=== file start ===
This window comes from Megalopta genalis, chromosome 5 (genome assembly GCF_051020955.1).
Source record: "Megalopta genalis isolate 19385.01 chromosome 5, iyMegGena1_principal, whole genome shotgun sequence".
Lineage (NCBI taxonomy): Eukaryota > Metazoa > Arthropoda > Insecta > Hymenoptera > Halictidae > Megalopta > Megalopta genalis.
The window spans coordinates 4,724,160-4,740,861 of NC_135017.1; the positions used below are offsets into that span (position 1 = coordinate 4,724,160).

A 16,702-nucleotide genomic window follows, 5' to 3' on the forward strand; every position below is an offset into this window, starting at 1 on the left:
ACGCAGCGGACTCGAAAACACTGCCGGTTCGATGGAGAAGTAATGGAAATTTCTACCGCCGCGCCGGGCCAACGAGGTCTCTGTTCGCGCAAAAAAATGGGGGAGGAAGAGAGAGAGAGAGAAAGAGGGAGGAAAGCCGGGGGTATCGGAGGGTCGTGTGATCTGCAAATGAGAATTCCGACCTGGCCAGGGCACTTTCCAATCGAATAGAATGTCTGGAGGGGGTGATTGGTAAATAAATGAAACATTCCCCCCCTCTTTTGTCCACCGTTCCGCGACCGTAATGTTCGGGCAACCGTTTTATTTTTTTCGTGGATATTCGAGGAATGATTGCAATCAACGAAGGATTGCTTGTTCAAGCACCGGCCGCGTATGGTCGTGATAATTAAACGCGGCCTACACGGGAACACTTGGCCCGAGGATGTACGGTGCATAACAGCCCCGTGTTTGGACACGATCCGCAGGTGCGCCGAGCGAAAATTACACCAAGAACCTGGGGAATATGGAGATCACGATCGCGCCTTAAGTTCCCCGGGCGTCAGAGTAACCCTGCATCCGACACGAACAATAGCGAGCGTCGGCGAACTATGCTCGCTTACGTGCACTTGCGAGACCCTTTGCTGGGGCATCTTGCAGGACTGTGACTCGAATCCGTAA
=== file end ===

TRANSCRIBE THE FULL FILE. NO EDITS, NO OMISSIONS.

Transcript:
This window comes from Megalopta genalis, chromosome 5 (genome assembly GCF_051020955.1).
Source record: "Megalopta genalis isolate 19385.01 chromosome 5, iyMegGena1_principal, whole genome shotgun sequence".
Lineage (NCBI taxonomy): Eukaryota > Metazoa > Arthropoda > Insecta > Hymenoptera > Halictidae > Megalopta > Megalopta genalis.
The window spans coordinates 4,724,160-4,740,861 of NC_135017.1; the positions used below are offsets into that span (position 1 = coordinate 4,724,160).

A 16,702-nucleotide genomic window follows, 5' to 3' on the forward strand; every position below is an offset into this window, starting at 1 on the left:
ACGCAGCGGACTCGAAAACACTGCCGGTTCGATGGAGAAGTAATGGAAATTTCTACCGCCGCGCCGGGCCAACGAGGTCTCTGTTCGCGCAAAAAAATGGGGGAGGAAGAGAGAGAGAGAGAAAGAGGGAGGAAAGCCGGGGGTATCGGAGGGTCGTGTGATCTGCAAATGAGAATTCCGACCTGGCCAGGGCACTTTCCAATCGAATAGAATGTCTGGAGGGGGTGATTGGTAAATAAATGAAACATTCCCCCCCTCTTTTGTCCACCGTTCCGCGACCGTAATGTTCGGGCAACCGTTTTATTTTTTTCGTGGATATTCGAGGAATGATTGCAATCAACGAAGGATTGCTTGTTCAAGCACCGGCCGCGTATGGTCGTGATAATTAAACGCGGCCTACACGGGAACACTTGGCCCGAGGATGTACGGTGCATAACAGCCCCGTGTTTGGACACGATCCGCAGGTGCGCCGAGCGAAAATTACACCAAGAACCTGGGGAATATGGAGATCACGATCGCGCCTTAAGTTCCCCGGGCGTCAGAGTAACCCTGCATCCGACACGAACAATAGCGAGCGTCGGCGAACTATGCTCGCTTACGTGCACTTGCGAGACCCTTTGCTGGGGCATCTTGCAGGACTGTGACTCGAATCCGTAA